The company's Typhoon 9410 Variable Mode Imager became the first large-format gel and blot imager that could also image microarrays. "People are familiar with using these kinds of instruments for imaging gels and blots. This means that generalists don't have to make a significant investment in specialized microarray equipment," says Ayling.

Scanners must also meet the demands of increasingly high-throughput technologies, such as Affymetrix's new 96-well HighThroughputArray (HTA). Axon Instruments, based in Union City, Calif., recently introduced the GenePix Autoloader 4200AL, an add-on to the company's GenePix Professional 4200A microarray scanner. The autoloader loads up to 36 standard microarray slides to automate the processes of scanning and analysis. Axon will also supply scanners to Affymetrix for the company's 96-well HTA technology.

Likewise, Alpha Innotech, San Leandro, Calif., recently released its white-light AlphaArray 8000, which uses CCD-detection technology coupled with a broadband excitation source and compatible with a wide variety of fluorophores. The technology provides resolution images down to four microns and accommodates standard slides as well as custom formats and microplate based arrays.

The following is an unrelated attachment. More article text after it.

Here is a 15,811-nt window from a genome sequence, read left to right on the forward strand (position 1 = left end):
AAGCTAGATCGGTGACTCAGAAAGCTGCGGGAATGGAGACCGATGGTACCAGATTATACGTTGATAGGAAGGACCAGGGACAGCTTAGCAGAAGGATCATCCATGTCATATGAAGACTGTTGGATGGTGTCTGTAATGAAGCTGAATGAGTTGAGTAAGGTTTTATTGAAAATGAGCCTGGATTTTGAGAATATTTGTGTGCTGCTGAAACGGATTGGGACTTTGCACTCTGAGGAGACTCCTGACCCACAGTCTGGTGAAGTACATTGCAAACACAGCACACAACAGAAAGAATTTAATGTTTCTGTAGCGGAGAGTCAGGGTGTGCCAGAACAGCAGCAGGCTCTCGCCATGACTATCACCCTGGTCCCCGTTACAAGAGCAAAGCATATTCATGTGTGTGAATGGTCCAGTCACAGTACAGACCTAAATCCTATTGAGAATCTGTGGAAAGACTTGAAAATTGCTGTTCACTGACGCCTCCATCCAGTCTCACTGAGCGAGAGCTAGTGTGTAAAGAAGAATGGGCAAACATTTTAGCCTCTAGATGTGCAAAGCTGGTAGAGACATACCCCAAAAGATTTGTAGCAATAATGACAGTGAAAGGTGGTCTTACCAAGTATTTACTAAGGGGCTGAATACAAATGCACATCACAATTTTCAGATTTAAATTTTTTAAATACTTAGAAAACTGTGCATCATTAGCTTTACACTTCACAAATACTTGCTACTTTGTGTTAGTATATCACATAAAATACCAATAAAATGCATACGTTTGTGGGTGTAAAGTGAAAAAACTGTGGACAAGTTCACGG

Tecan Group, based in Maennedorf, Switzerland, has developed what the company calls a "highly flexible scanning technology." It allows researchers to scan many different samples automatically, from glass slides to microtiter plates, on the same equipment without having to switch scanners or make extensive adjustments each time the format type or size changes. According to information on the company's Web site, the new LS Series of laser scanners can operate up to four excitation lasers and 28 emission filters.

"Most of the major hurdles in microarray scanning for DNA have now been overcome, and there are a range of good systems and analysis tools on the market," notes Richards. "The introduction of reliable and affordable three-laser systems such as the Genetix aQuire have allowed the use of a greater range of dyes such as fluorescein and green fluorescent protein," she adds.